A study shows Pumice stones are likely to continue to wash ashore in Japan into next month.
A simulation by the Japan Agency for Marine-Earth Science and Technology shows southwestern regions including Okinawa and Amami and some of the Izu Islands in the Pacific will be affected by the floating rocks.
The agency on Monday released the results of its simulation of pumice stone flows, using recent satellite data.
An underwater volcanic eruption in the Pacific in August created massive amounts of pumice stones that have been drifting ashore in Okinawa and Amami since October.
Pumice stones have also reached some of the Tokyo-administered Izu Islands, including Shikinejima and Izu Oshima this month. They were carried by the Kuroshio current.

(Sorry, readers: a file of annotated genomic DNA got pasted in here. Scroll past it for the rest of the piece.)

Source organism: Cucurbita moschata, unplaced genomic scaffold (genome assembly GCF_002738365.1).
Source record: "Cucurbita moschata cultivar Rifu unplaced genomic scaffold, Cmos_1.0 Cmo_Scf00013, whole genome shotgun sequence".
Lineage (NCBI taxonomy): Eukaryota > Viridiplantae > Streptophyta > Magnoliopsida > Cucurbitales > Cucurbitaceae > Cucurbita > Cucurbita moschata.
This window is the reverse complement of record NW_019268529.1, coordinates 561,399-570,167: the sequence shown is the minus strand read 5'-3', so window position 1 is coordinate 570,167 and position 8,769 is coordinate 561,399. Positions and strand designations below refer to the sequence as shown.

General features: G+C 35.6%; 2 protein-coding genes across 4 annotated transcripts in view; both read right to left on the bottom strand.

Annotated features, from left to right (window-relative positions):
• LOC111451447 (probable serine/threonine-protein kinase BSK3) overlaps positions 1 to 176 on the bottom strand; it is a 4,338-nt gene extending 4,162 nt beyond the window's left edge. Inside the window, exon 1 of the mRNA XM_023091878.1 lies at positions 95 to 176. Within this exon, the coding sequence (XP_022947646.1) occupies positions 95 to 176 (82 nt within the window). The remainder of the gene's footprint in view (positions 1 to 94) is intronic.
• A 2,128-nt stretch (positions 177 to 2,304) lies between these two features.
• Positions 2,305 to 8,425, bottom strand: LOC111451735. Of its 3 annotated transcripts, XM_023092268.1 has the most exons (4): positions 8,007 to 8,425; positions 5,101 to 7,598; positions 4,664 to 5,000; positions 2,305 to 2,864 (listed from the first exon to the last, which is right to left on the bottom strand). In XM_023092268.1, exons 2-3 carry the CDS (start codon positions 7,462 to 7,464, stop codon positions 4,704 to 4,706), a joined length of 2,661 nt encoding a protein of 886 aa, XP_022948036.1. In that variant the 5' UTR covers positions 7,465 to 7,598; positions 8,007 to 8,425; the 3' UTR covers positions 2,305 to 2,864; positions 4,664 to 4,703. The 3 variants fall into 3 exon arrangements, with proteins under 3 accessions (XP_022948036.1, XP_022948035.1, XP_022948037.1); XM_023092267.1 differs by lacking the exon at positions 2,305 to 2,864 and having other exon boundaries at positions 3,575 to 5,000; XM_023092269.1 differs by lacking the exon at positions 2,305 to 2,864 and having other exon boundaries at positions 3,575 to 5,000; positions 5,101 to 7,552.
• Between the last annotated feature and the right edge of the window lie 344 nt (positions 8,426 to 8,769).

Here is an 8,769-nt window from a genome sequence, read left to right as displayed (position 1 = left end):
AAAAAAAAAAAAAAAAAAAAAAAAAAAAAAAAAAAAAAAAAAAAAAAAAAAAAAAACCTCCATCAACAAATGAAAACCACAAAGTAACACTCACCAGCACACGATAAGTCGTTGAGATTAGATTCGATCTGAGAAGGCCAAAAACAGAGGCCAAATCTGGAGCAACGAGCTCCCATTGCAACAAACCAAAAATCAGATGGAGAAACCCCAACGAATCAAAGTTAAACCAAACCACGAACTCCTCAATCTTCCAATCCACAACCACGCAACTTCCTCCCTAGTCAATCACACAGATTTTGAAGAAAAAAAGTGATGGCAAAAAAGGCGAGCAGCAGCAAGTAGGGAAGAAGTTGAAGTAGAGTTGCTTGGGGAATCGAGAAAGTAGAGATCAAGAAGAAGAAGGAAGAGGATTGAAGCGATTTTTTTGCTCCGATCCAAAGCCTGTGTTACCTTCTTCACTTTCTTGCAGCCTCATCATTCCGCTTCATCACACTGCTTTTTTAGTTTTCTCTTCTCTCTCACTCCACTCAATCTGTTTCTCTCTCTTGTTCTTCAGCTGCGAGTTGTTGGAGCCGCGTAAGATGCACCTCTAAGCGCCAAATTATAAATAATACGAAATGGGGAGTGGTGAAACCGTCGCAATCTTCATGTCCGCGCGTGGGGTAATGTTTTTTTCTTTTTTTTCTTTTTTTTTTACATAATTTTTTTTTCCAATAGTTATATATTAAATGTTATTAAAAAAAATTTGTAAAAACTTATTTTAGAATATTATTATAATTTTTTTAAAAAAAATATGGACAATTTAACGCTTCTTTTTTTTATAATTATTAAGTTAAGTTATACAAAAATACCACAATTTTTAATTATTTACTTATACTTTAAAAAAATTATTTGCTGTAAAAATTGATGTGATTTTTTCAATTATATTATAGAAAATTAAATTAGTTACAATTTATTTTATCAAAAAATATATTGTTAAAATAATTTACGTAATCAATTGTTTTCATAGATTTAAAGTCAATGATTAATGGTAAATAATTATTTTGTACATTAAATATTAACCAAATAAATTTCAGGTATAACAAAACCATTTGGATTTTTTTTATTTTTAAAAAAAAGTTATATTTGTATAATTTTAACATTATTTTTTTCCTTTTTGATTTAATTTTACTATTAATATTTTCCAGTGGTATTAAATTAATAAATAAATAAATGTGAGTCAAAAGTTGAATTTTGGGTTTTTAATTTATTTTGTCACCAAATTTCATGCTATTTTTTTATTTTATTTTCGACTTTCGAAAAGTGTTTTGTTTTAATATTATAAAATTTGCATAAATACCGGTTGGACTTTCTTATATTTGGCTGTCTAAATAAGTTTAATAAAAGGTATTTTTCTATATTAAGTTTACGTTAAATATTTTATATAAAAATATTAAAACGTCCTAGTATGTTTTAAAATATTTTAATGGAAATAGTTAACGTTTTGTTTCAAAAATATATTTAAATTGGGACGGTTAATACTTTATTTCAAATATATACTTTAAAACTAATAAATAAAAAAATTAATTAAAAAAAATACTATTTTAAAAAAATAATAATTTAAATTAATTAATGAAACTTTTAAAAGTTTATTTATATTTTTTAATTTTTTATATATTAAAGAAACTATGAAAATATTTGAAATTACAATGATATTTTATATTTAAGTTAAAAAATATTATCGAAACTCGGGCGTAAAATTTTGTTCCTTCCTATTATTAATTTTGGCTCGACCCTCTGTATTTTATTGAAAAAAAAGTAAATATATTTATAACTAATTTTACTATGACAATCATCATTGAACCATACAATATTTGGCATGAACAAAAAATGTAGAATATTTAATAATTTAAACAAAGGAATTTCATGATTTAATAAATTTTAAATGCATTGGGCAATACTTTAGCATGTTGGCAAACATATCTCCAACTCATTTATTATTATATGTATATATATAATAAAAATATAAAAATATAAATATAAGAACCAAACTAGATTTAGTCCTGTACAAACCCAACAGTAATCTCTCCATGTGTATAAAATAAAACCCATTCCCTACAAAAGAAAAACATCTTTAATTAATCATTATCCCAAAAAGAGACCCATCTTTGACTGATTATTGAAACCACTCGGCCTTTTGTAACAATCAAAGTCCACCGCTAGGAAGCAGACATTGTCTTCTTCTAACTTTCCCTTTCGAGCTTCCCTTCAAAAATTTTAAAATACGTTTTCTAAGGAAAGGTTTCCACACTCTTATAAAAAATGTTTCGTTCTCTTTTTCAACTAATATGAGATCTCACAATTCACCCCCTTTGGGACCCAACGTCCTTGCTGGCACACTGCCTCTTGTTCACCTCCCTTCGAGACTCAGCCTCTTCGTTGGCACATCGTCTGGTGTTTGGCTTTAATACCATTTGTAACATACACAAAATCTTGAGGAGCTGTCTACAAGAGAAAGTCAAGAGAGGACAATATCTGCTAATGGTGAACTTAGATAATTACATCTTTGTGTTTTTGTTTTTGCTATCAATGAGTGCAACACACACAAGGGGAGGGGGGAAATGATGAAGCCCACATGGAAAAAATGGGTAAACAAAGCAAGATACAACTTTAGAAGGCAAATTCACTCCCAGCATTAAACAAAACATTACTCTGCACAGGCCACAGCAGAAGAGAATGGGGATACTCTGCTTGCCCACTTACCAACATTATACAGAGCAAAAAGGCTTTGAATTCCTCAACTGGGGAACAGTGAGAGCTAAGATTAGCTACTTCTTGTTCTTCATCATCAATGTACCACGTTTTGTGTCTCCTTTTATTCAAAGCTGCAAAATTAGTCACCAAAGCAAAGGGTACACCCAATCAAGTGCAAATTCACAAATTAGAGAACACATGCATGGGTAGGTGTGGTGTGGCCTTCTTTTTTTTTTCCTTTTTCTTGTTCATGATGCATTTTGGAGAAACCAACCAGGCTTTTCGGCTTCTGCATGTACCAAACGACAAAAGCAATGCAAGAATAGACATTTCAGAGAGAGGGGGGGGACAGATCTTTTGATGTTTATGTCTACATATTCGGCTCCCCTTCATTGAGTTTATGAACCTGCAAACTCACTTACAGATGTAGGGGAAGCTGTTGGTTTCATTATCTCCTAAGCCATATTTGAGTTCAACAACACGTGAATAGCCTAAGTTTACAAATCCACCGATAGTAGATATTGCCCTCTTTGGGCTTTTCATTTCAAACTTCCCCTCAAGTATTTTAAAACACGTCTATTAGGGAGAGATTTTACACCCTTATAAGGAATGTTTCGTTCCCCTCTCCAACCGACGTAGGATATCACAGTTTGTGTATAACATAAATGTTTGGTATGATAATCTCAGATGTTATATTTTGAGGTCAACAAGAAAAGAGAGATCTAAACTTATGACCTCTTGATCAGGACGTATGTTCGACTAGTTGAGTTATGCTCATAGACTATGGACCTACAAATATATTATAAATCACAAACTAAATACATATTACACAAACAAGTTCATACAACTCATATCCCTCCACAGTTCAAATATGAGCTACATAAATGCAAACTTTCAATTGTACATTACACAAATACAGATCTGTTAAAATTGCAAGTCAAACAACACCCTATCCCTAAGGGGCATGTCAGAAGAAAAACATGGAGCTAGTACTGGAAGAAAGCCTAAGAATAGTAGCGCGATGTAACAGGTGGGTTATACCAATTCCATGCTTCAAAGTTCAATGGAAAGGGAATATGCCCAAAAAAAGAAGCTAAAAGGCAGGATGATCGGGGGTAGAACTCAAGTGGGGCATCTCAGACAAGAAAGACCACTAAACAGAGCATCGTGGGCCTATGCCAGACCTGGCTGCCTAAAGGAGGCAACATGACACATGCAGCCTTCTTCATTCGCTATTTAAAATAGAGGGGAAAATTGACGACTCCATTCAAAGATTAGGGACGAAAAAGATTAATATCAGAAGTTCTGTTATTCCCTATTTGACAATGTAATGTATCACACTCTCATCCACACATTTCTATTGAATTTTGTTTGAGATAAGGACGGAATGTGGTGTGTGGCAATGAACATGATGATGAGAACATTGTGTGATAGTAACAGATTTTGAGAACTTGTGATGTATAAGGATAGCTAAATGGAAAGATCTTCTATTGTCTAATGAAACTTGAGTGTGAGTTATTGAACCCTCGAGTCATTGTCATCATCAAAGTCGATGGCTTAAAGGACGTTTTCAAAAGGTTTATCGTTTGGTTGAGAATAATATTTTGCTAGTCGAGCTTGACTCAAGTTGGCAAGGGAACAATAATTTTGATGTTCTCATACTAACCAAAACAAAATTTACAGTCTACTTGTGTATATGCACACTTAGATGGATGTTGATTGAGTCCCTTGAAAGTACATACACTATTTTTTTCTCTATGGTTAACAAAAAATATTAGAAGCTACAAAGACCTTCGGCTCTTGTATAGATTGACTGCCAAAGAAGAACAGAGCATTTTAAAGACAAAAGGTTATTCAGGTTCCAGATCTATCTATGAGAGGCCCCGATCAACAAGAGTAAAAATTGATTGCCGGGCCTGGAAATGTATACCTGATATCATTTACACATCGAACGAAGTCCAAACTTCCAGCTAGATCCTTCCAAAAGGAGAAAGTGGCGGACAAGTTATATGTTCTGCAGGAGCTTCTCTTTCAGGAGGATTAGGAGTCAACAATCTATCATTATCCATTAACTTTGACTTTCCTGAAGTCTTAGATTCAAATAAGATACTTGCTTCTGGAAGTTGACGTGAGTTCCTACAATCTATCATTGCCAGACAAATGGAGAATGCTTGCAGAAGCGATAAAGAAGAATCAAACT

The floating rocks also drifted onto Miyakejima and Kozushima on the Izu chain on Saturday.
The simulation shows large amounts of pumice stones will likely drift into eastern seas in early December.
The situation in Okinawa and Amami regions remains serious. Stones are expected to remain there on coasts and in surrounding waters until at least December 9, the latest date in the simulation.
The agency's senior researcher Miyama Toru indicated that there may be more stones than were shown in simulation because some were not detected by satellite. He said the stones may approach the Izu Islands continuously, so it's necessary to remain on the guard.